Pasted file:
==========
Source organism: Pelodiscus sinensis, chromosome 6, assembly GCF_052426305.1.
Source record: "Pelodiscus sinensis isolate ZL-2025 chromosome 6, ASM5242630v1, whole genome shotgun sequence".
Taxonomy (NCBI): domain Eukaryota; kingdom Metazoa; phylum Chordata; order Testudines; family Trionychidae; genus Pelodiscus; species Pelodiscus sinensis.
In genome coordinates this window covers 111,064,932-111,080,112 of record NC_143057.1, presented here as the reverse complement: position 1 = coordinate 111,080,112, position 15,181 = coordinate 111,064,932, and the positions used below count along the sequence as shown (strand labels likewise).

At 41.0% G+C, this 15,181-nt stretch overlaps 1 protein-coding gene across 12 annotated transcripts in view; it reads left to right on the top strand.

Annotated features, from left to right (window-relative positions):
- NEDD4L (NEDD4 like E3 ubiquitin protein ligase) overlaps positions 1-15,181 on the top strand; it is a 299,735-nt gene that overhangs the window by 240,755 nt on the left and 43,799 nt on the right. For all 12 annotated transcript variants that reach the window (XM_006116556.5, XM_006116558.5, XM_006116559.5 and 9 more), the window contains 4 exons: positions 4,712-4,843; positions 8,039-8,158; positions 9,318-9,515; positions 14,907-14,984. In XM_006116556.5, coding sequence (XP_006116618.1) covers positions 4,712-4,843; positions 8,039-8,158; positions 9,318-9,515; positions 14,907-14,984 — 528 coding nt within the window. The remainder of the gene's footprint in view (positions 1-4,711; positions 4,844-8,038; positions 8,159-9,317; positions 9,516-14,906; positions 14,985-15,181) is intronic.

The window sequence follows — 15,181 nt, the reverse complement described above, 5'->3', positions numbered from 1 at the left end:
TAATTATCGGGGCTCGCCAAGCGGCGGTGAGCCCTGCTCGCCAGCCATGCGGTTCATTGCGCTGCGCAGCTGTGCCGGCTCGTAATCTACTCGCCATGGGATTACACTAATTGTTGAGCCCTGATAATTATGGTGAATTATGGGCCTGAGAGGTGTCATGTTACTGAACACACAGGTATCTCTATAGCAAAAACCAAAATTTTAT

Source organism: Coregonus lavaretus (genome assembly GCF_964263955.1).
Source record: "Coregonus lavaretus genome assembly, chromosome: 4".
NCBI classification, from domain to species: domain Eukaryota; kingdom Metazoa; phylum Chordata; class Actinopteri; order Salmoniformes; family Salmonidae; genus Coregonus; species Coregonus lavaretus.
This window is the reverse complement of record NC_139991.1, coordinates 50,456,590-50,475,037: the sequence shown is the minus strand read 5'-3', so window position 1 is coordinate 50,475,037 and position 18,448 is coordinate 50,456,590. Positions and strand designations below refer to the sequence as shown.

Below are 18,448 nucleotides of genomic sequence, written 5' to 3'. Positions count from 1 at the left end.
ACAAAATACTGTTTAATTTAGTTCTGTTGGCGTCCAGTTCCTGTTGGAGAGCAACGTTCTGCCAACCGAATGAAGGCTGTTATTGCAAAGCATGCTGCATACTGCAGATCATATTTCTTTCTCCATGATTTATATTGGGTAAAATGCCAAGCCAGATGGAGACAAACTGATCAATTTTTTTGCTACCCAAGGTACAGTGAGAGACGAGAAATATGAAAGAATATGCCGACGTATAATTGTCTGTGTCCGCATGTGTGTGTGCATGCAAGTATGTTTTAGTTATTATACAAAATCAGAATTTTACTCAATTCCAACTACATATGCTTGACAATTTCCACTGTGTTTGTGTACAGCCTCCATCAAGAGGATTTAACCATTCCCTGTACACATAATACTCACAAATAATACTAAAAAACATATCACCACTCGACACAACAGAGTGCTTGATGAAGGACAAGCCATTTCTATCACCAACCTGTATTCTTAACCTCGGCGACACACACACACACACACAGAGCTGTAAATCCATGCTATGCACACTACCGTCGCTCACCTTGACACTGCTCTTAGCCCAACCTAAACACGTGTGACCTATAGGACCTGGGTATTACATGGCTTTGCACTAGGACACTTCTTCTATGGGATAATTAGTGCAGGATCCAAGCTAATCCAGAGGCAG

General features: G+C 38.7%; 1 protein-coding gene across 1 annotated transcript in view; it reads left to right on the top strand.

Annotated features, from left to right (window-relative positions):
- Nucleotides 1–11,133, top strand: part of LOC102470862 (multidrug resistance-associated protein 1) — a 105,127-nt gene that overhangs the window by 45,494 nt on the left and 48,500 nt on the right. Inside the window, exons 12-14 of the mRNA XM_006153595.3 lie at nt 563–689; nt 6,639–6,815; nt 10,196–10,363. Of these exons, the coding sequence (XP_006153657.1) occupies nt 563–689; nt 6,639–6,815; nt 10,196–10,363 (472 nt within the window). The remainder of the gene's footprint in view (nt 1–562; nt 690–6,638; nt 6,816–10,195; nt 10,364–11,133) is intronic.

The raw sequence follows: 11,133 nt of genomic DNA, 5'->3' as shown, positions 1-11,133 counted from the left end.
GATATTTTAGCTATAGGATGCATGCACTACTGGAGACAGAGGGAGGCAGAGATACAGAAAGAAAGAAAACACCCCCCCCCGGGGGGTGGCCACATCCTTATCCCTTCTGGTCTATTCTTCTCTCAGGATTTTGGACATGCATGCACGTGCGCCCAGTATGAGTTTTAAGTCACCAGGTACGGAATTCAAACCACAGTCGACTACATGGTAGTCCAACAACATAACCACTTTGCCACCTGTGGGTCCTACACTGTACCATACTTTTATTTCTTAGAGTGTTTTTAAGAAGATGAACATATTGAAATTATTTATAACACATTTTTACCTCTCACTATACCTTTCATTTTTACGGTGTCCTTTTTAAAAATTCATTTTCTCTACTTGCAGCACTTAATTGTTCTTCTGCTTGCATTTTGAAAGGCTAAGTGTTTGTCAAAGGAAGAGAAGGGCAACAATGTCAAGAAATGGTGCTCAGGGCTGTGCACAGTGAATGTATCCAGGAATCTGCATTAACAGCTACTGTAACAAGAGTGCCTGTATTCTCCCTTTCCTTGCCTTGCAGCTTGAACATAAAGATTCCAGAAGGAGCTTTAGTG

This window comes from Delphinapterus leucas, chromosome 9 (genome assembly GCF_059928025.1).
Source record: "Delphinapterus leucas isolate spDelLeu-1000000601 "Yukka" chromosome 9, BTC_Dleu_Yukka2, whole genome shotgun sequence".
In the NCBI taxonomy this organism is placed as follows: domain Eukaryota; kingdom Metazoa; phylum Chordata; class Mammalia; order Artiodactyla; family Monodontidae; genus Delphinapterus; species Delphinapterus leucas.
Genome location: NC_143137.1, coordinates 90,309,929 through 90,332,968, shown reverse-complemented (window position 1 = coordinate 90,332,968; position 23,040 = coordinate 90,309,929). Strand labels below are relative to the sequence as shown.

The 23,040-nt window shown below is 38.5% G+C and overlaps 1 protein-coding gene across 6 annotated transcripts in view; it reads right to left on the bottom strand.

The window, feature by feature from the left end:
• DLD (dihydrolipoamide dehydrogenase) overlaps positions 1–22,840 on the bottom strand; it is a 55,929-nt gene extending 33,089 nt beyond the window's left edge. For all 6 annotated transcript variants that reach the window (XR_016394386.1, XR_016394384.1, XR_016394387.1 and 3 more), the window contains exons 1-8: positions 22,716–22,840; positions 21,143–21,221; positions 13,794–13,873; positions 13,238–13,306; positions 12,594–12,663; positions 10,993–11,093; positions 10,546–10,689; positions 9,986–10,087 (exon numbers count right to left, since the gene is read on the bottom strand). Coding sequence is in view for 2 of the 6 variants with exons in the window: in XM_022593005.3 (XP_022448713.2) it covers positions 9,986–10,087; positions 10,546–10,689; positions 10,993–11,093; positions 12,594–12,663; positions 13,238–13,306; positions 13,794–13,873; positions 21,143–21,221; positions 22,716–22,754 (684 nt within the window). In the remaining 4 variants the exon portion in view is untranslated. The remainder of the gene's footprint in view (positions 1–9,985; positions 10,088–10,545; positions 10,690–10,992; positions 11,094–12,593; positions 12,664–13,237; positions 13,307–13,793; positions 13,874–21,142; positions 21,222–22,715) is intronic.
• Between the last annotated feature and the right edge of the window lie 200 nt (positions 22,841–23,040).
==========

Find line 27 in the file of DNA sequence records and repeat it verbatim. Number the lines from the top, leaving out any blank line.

• DLD (dihydrolipoamide dehydrogenase) overlaps positions 1–22,840 on the bottom strand; it is a 55,929-nt gene extending 33,089 nt beyond the window's left edge. For all 6 annotated transcript variants that reach the window (XR_016394386.1, XR_016394384.1, XR_016394387.1 and 3 more), the window contains exons 1-8: positions 22,716–22,840; positions 21,143–21,221; positions 13,794–13,873; positions 13,238–13,306; positions 12,594–12,663; positions 10,993–11,093; positions 10,546–10,689; positions 9,986–10,087 (exon numbers count right to left, since the gene is read on the bottom strand). Coding sequence is in view for 2 of the 6 variants with exons in the window: in XM_022593005.3 (XP_022448713.2) it covers positions 9,986–10,087; positions 10,546–10,689; positions 10,993–11,093; positions 12,594–12,663; positions 13,238–13,306; positions 13,794–13,873; positions 21,143–21,221; positions 22,716–22,754 (684 nt within the window). In the remaining 4 variants the exon portion in view is untranslated. The remainder of the gene's footprint in view (positions 1–9,985; positions 10,088–10,545; positions 10,690–10,992; positions 11,094–12,593; positions 12,664–13,237; positions 13,307–13,793; positions 13,874–21,142; positions 21,222–22,715) is intronic.